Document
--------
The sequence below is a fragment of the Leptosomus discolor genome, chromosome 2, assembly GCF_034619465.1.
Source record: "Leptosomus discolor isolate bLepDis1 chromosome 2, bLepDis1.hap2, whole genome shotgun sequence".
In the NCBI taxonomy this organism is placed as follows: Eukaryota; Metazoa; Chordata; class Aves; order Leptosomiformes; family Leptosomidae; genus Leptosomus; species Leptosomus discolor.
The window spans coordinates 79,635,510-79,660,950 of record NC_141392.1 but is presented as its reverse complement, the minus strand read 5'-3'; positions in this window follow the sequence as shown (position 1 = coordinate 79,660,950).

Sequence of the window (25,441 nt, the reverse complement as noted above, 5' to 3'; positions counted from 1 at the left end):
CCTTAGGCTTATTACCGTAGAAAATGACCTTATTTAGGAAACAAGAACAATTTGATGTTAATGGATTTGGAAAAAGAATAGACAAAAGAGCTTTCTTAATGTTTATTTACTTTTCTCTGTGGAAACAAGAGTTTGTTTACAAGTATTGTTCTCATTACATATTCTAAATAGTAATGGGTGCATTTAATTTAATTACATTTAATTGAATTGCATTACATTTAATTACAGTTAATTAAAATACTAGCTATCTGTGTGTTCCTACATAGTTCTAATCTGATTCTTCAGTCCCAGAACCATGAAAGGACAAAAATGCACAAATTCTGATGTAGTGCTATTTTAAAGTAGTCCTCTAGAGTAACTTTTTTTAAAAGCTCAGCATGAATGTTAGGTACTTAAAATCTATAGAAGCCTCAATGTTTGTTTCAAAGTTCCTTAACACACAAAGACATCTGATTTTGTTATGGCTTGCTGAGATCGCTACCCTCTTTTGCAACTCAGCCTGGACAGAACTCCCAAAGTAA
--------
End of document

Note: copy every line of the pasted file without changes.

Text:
The sequence below is a fragment of the Leptosomus discolor genome, chromosome 2, assembly GCF_034619465.1.
Source record: "Leptosomus discolor isolate bLepDis1 chromosome 2, bLepDis1.hap2, whole genome shotgun sequence".
In the NCBI taxonomy this organism is placed as follows: Eukaryota; Metazoa; Chordata; class Aves; order Leptosomiformes; family Leptosomidae; genus Leptosomus; species Leptosomus discolor.
The window spans coordinates 79,635,510-79,660,950 of record NC_141392.1 but is presented as its reverse complement, the minus strand read 5'-3'; positions in this window follow the sequence as shown (position 1 = coordinate 79,660,950).

Sequence of the window (25,441 nt, the reverse complement as noted above, 5' to 3'; positions counted from 1 at the left end):
CCTTAGGCTTATTACCGTAGAAAATGACCTTATTTAGGAAACAAGAACAATTTGATGTTAATGGATTTGGAAAAAGAATAGACAAAAGAGCTTTCTTAATGTTTATTTACTTTTCTCTGTGGAAACAAGAGTTTGTTTACAAGTATTGTTCTCATTACATATTCTAAATAGTAATGGGTGCATTTAATTTAATTACATTTAATTGAATTGCATTACATTTAATTACAGTTAATTAAAATACTAGCTATCTGTGTGTTCCTACATAGTTCTAATCTGATTCTTCAGTCCCAGAACCATGAAAGGACAAAAATGCACAAATTCTGATGTAGTGCTATTTTAAAGTAGTCCTCTAGAGTAACTTTTTTTAAAAGCTCAGCATGAATGTTAGGTACTTAAAATCTATAGAAGCCTCAATGTTTGTTTCAAAGTTCCTTAACACACAAAGACATCTGATTTTGTTATGGCTTGCTGAGATCGCTACCCTCTTTTGCAACTCAGCCTGGACAGAACTCCCAAAGTAA